2009, Bristol, UK / Wakefield, UK         

Black Cloud

Scorched timber, 8 x 12 x 21 m

Originally commissioned by Situations for Victoria Park, Bristol

Relocated in 2011 to The Hepworth, Wakefield, supported by Art in Yorkshire and then relocated again in 2013 to Eastside Projects, Birmingham, UK

First installed in Victoria Park, Bristol, in the summer and autumn of 2009, Black Cloud was a towering wooden pavilion inspired by the large communal dwellings of the Yanomami tribe of the Amazon, which can house up to four hundred people. It was erected over the course of just one day through a process known as barn-raising. Common in eighteenth- and nineteenth-century rural North America, barn-raising was a collective action of a community in which a barn was built or rebuilt for one of its members. Inherent in the practice was the principle of reciprocity: while participation was mandatory for all able-bodied community members, who had to assist in the build without being paid, each participant could expect the same support if the need arose. The tradition continues to this day in some parts of the United States and Canada.

The artists conceived the work during a month-long Arts and Ecology residency in Bristol in 2007, organized by the RSA Arts and Ecology programme and Situations. They enlisted volunteers to come together to construct the open-topped structure in just twelve hours. It was formed from wood taken from trees in the Morisons’ arboretum, which was then protected from the elements by a traditional Japanese scorching technique.
The process not only made the pavilion weatherproof, it also left the surface a charcoal colour. According to the artists’ own dark, dystopian narrative, the structure was proposed as a shelter for a future apocalyptic world scorched black by the unrelenting sun.

Like a contemporary folly – an idiosyncratic architectural statement usually found in eighteenth-century private estates rather than public parks – this mysterious, blackened, jagged insect-like structure looked incongruous as it crept across the well-tended landscape. Always designed to be temporary, it remained in place for only four months, acting as a performance venue that gathered around it a growing community, and was open for park users, local residents, groups, and organizations to carry out their own events for free.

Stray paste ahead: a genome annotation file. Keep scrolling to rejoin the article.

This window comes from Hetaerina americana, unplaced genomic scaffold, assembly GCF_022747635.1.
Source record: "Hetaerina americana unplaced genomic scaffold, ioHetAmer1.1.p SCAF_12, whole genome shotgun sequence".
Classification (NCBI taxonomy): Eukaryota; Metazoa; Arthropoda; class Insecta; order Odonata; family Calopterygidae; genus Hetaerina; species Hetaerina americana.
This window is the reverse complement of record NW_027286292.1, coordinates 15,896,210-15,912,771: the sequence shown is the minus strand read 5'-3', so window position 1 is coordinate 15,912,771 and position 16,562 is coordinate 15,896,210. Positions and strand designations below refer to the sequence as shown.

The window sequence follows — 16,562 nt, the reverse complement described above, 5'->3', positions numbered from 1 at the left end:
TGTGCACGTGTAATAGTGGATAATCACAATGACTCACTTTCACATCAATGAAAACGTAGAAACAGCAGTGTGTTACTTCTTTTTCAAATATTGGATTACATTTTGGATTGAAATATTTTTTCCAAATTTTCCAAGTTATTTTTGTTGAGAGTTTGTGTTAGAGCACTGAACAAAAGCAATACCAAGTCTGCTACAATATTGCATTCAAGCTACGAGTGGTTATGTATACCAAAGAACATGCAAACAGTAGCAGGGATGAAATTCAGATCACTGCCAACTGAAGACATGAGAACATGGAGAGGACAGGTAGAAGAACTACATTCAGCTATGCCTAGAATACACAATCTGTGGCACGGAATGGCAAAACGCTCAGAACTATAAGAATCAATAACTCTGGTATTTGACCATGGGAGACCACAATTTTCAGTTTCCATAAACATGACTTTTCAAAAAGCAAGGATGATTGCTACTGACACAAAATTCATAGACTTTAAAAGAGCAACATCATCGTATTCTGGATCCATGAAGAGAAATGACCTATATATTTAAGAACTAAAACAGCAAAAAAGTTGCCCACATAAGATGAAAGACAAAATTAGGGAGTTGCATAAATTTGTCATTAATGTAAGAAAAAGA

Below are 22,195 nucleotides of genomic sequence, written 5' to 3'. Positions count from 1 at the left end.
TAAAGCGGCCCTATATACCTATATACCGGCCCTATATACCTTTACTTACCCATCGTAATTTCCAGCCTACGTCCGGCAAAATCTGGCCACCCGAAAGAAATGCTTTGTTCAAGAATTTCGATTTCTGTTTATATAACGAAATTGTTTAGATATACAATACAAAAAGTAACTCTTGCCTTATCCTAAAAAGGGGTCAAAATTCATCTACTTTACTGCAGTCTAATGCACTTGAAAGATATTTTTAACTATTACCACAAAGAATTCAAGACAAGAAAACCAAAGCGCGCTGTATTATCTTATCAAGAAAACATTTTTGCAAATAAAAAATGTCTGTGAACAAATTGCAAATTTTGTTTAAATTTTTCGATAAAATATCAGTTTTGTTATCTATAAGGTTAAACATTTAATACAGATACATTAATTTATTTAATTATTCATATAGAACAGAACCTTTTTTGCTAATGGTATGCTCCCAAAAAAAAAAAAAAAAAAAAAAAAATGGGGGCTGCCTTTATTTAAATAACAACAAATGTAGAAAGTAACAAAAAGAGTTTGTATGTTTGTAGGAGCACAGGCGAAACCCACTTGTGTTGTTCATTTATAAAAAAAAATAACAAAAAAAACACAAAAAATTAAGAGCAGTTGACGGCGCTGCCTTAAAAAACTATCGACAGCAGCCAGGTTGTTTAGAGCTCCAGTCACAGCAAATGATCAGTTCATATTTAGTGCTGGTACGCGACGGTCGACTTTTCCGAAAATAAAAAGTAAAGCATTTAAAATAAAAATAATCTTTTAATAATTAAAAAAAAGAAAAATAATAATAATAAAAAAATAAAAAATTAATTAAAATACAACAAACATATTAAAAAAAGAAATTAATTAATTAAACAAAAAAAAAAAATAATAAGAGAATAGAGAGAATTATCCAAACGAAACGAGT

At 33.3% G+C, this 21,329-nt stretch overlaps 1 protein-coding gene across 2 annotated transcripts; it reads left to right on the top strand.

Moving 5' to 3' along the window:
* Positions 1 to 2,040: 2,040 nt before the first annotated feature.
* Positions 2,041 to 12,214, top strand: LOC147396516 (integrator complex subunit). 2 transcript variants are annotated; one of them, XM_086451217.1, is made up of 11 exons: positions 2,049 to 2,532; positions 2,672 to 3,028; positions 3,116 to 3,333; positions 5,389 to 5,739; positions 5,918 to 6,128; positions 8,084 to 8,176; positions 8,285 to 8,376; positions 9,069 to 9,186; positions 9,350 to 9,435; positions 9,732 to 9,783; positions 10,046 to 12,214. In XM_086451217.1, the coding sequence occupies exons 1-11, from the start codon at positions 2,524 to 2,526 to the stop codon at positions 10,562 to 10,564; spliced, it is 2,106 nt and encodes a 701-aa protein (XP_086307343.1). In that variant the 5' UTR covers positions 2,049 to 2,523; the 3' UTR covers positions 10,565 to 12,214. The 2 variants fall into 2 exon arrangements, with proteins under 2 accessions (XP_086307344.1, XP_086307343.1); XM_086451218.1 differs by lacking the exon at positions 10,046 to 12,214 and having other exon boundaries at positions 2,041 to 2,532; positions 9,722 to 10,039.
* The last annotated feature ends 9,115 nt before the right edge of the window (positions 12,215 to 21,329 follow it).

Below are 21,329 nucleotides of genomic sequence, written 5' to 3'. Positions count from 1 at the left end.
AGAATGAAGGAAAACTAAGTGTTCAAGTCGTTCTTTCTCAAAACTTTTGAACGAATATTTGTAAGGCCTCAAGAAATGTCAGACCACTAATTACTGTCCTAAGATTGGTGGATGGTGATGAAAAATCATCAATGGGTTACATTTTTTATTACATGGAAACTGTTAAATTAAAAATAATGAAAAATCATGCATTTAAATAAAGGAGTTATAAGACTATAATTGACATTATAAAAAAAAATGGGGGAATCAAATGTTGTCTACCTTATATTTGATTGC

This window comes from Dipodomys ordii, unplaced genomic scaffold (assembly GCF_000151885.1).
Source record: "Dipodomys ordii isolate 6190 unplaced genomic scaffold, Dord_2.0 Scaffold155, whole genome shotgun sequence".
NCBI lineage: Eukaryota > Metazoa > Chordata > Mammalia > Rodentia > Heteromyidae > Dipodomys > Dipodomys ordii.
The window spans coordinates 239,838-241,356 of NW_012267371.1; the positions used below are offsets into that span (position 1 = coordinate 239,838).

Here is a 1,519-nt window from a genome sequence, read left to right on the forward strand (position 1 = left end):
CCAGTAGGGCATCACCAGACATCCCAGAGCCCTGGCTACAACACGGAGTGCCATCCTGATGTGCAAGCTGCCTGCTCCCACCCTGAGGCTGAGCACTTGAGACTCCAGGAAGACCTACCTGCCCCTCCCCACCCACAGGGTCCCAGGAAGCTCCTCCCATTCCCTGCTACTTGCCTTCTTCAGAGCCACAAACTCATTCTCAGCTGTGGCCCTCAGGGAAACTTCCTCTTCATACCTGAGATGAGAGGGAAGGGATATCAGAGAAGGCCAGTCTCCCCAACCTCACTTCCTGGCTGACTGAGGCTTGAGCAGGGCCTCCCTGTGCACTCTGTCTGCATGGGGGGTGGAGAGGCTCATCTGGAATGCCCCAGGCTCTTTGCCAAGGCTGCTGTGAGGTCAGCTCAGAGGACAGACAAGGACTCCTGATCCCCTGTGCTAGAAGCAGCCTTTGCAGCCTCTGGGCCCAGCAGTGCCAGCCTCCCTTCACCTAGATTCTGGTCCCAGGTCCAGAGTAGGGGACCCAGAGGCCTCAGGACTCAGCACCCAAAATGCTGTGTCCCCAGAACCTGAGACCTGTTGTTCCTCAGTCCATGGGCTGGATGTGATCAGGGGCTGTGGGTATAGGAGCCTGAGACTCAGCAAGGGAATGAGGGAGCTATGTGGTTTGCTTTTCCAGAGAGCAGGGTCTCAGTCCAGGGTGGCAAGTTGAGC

Black Cloud was repositioned and modified in response to the backdrop of The Hepworth gallery in Wakefield and became a performance pavilion for the people of the town. In its final iteration, it morphed with an existing work, Pleasure Island, and became Black Pleasure at Eastside Projects in Birmingham (see pp. 330–1), until it was dismantled permanently in 2018. It now fuels the wood burner in the artists’ studio.
The Black Cloud, a new public artwork by Heather and Ivan Morison, is a towering wooden pavilion inspired by the Amazonian dwellings of the Yanomamo tribe. Constructed using the Amish principles of communal participation, it is protected from the elements by an ancient Japanese scorching technique. The paneled structure is further overlaid with the artists’ own dark narrative: the Morisons’ propose that it as a shelter for a future apocalyptic world scorched black by the unrelenting sun. Hybrid in style, The Black Cloud in turn reflects many of the references that oscillate throughout the artists’ wider practice, including the prophetic visions of twentieth century science fiction writers and the urgent contemporary concerns of the Arts & Ecology movement, as well as the real world application of collectivist ideals within controlled environments.